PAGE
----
superbowl anti-drug ad


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Posted by PK on 02/05/02 - 18:38:51
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Message Body

Paul2All>>>

I'VE NEVER BEEN ONE TO FEAR
BUT THERE IS A TIME FOR VALOR AND A TIME FOR VALIANT DISCRETION...

THINK OF ASHCROFT COVERING UP THE BOOBS ON THE STATUE OF JUSTICE
AND WHAT A DORK HE IS
DORKS CAN BE DANGEROUS
KNOW THE WATERS YOU ARE SAILING IN

CAREFUL NOW

PK
SF



Subject:
        Super Bowl Ad Out Of Bounds
   Date:
        Tue, 5 Feb 2002 13:36:35 -0500 (EST)
  From:
        TakeAction
    To:
        X@aol.com


RE: THIS ALERT

ACTFORCHANGE ACTIVISM UPDATE:  February 5, 2002

You
are receiving this newsletter because you have previously taken action on
ActForChange in support of progressive values.

-URGENT ACTION
ALERT-

SUPER BOWL AD OUT OF BOUNDS
HREF="http://act.actforchange.com/cgi-bin7/flo?y=aFIp0BBVgn0ChP0TUi0Ac">workingforchange.com/activism/action.cfm?itemid=12761

If
you watched the Super Bowl, you probably saw two dramatic ads that link
illegal drug use and terrorism -- including the terrorist attacks on
September 11. Super Bowl Sunday has become as famous for the slick
commercials run between plays as for the actual game played on the field, and
by any measure these particular spots sent a powerful message. Unfortunately,
that message is misguided, and the millions being spent to promote it are a
sad waste.

Don't get us wrong: Addictive drugs like cocaine and heroin
are destroying lives and families in America every day. It is also true that
drug sales generate profits for overseas cartels and terrorists often sell
drugs to finance violence. However, it makes no sense for the government to
buy the most expensive airtime there is to air spots that seem designed
mainly to link the popular War on Terrorism with the unpopular War on
Drugs.


Only a third of federal anti-drug money is earmarked for prevention and
treatment programs -- even though waiting lists for treatment programs are so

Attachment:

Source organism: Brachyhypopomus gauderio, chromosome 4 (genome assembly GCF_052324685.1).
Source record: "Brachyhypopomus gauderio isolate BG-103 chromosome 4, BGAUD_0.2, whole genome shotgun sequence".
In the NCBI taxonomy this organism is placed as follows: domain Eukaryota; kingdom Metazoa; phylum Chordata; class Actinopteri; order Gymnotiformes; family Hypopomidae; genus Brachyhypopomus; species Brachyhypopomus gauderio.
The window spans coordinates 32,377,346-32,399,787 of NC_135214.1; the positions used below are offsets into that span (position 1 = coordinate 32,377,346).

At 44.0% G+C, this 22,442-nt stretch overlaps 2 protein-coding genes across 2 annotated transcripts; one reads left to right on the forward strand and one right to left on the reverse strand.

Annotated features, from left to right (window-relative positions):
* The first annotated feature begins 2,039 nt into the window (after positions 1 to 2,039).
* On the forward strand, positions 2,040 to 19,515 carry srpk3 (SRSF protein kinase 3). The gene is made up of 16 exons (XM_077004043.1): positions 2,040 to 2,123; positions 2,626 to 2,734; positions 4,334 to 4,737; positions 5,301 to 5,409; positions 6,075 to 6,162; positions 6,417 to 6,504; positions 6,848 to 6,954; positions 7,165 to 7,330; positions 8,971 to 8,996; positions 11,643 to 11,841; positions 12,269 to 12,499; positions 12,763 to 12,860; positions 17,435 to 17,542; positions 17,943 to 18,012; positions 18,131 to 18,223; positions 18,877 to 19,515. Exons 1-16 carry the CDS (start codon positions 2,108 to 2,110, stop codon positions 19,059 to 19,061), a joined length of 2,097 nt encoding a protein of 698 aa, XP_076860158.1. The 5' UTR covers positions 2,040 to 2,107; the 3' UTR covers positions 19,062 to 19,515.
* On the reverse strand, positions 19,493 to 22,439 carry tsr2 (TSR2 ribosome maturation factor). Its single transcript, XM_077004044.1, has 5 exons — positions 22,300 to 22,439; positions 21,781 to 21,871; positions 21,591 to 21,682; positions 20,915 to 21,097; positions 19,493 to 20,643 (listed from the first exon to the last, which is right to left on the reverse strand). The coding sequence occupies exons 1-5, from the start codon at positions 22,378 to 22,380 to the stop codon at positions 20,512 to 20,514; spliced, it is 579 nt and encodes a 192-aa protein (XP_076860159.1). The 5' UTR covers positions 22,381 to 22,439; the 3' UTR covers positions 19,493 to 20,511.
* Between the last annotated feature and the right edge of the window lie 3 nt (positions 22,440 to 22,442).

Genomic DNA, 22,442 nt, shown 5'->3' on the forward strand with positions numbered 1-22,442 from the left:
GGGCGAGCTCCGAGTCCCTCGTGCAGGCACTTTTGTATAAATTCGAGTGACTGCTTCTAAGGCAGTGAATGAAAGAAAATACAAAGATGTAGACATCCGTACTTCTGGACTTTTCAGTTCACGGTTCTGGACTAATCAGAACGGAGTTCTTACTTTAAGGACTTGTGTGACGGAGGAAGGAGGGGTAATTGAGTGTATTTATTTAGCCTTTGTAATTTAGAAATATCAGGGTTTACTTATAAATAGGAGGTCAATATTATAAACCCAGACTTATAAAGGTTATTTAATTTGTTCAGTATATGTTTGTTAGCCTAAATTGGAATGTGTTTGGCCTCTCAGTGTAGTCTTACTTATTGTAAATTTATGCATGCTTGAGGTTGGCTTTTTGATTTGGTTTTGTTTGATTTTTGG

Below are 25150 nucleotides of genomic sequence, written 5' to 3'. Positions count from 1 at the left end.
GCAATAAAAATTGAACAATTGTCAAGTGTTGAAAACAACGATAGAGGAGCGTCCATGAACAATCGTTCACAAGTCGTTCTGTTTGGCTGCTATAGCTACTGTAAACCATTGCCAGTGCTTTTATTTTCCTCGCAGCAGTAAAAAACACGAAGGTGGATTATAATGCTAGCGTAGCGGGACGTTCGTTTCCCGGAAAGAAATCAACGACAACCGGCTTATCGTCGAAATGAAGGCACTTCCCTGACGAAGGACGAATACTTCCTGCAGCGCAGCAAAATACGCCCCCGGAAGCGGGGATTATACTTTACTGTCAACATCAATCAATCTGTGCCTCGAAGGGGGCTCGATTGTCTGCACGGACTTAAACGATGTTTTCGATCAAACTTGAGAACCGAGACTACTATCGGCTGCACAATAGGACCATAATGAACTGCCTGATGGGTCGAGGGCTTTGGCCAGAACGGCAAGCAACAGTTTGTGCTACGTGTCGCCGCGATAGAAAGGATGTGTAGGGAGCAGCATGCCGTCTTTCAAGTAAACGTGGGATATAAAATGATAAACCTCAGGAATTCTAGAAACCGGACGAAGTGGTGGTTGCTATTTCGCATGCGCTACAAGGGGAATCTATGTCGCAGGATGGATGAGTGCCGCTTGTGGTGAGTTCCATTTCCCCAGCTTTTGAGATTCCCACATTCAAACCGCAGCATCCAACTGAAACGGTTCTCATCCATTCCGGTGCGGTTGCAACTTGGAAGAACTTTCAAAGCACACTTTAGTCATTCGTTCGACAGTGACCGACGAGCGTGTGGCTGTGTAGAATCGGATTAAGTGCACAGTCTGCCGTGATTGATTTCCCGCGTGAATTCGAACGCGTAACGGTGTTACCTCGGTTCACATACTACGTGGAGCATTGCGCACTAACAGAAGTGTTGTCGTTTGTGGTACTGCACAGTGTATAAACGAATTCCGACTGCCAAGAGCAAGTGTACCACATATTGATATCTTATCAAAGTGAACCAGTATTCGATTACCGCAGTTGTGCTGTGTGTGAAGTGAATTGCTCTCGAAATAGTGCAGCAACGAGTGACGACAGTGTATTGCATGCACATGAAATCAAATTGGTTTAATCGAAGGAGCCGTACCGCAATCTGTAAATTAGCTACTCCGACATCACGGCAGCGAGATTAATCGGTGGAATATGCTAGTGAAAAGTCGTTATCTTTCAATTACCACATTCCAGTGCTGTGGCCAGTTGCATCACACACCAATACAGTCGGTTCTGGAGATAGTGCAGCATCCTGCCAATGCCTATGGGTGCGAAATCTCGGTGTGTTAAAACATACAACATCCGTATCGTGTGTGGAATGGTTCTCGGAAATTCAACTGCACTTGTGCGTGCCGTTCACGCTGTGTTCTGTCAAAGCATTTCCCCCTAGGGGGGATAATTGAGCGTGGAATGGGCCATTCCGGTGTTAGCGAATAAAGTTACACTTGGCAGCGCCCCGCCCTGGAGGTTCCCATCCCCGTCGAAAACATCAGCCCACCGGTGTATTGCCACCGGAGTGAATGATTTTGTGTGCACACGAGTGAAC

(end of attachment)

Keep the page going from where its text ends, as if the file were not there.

long as to be cruel. Yet out of these limited funds, the White House spent
$3.2 million to air two 30-second commercials.

The ads were created
under the auspices of President Bush's drug czar as part of a $10 million
campaign. In the first ad, a litany of a terrorist's expenses concludes with
a question: "Where do terrorists get their money? If you buy drugs, some of
it may come from you." The second ad splices images of teenagers claiming
drugs are "just fun" with other teens taking the blame for atrocities
committed in other countries. "I helped murder families in Colombia," says
one kid, "I helped the bomber get a fake passport," claims
another.

While such shocking statements may hit viewers in the gut,
they will do little, if anything, to end either drug abuse or drug-related
violence. By almost any measure, the United States' War on Drugs continues to
be an abject failure, and the reasons are pretty simple: The profits from the
illegal sale of drugs, like cocaine and heroin, are so large that drug
cartels can overwhelm the billions of dollars spent on seizing drugs and
counter-narcotics operations overseas.


The White House's Super Bowl ads represent the continuation of a failed
policy that does not serve our kids, fight terrorists or help to liberate
those living under the scourge of governments corrupted by drug money.
Instead, they represent a missed opportunity to channel millions of dollars
into drug prevention and treatment programs that work.

E-mail
President Bush to express outrage that millions of dollars were spent on
misguided Super Bowl ads when important treatment and prevention programs are
underfunded.
HREF="http://act.actforchange.com/cgi-bin7/flo?y=aFIp0BBVgn0ChP0TUi0Ac">workingforchange.com/activism/action.cfm?itemid=12761


Melissa
Simpson  
Manager
ActForChange.com



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